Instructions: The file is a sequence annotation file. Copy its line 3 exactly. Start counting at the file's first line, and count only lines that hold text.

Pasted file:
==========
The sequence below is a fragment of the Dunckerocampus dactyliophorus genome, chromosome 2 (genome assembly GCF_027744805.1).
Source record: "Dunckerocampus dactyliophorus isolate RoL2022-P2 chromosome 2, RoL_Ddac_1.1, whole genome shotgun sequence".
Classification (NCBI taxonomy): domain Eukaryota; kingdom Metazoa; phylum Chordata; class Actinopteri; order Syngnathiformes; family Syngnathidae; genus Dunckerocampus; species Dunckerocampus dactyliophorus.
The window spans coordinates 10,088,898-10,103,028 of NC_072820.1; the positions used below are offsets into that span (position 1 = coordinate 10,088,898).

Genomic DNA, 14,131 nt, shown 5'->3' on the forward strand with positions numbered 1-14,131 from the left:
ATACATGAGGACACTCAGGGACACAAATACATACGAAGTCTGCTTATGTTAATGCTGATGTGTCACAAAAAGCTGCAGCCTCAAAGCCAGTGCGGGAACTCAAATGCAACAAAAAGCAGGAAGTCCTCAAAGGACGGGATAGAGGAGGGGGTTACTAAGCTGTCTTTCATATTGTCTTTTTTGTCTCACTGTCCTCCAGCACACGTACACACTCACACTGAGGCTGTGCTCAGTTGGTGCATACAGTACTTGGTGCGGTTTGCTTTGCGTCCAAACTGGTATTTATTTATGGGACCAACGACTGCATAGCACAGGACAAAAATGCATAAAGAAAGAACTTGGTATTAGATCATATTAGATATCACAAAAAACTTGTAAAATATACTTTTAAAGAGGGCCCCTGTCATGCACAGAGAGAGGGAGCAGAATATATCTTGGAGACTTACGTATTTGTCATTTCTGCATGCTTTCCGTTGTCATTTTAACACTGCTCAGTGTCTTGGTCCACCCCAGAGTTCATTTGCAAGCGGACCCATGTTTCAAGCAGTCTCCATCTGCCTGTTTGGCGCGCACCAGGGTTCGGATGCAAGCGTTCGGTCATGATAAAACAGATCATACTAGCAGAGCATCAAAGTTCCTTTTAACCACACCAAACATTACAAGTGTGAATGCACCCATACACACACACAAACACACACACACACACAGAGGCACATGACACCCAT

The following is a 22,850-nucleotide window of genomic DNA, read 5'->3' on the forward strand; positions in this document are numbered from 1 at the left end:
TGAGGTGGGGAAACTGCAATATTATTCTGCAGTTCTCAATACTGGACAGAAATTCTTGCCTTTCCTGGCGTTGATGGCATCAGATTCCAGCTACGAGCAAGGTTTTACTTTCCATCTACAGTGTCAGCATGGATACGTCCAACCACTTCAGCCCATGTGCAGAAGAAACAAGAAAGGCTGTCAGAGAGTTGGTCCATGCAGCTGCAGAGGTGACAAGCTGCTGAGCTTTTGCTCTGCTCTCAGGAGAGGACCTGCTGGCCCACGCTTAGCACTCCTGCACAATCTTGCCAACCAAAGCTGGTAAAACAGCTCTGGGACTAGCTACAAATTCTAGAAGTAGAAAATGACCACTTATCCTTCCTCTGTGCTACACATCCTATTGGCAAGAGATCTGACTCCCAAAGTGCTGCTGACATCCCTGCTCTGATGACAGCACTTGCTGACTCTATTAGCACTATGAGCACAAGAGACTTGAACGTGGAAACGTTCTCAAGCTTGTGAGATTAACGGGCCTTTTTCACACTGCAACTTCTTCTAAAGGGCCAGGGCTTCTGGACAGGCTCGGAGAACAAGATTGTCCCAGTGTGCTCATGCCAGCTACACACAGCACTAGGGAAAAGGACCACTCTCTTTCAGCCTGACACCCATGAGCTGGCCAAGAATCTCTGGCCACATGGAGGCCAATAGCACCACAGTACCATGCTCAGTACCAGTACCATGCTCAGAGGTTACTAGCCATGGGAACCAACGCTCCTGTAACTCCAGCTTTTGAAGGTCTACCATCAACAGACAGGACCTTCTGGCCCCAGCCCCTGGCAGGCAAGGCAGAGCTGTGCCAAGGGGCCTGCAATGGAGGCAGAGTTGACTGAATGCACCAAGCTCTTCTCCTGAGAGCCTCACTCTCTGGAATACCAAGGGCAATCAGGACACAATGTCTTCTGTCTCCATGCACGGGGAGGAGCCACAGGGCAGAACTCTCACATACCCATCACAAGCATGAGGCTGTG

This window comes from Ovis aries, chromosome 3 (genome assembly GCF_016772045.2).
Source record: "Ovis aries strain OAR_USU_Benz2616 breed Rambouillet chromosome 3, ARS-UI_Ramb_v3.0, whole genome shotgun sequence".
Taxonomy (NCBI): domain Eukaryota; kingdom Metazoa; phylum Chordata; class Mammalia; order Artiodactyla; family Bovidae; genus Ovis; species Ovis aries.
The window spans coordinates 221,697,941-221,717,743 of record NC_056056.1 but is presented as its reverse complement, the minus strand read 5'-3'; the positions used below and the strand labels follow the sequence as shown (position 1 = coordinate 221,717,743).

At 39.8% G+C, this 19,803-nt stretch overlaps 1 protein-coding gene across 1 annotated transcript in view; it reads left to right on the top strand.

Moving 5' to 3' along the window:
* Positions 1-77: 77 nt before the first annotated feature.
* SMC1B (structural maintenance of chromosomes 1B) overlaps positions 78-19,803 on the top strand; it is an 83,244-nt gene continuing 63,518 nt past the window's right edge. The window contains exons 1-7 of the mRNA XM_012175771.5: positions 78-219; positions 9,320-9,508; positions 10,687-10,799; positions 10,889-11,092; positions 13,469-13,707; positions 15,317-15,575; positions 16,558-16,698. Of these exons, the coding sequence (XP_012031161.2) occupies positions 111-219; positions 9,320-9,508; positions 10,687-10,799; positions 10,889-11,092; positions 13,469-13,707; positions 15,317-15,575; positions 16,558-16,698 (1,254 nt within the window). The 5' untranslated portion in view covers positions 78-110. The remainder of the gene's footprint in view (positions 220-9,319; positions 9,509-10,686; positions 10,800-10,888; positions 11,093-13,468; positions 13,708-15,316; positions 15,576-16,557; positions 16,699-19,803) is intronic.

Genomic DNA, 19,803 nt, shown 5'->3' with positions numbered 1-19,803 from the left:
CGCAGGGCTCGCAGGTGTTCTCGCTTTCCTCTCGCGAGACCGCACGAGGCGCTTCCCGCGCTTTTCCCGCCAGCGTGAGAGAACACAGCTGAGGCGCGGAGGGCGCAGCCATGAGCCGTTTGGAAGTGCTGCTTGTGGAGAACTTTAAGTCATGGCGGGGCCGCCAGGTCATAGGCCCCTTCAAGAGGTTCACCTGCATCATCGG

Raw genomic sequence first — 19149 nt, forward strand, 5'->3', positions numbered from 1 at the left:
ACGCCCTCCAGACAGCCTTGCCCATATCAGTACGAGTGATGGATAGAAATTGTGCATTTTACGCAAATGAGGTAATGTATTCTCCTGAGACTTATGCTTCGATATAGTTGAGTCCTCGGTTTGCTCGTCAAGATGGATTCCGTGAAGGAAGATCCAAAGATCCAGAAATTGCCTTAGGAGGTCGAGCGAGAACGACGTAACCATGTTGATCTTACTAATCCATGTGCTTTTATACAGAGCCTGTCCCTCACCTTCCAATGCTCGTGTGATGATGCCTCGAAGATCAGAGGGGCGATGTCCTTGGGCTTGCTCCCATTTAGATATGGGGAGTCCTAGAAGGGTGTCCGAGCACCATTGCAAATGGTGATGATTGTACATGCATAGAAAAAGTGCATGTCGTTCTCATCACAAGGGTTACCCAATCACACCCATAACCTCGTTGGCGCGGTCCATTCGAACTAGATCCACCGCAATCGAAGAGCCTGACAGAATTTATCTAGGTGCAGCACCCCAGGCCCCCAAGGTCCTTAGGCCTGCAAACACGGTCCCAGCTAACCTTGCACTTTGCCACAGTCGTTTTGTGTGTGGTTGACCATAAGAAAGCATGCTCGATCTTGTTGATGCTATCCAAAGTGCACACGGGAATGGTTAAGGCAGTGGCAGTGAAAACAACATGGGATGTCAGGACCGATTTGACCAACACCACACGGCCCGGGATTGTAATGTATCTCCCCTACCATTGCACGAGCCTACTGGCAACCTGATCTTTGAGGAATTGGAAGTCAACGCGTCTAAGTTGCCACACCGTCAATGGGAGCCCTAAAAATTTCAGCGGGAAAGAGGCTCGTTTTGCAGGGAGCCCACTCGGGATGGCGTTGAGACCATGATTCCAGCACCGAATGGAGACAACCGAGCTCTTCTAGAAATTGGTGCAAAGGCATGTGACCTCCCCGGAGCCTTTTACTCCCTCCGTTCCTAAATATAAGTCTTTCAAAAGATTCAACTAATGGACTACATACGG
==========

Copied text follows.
Classification (NCBI taxonomy): domain Eukaryota; kingdom Metazoa; phylum Chordata; class Actinopteri; order Syngnathiformes; family Syngnathidae; genus Dunckerocampus; species Dunckerocampus dactyliophorus.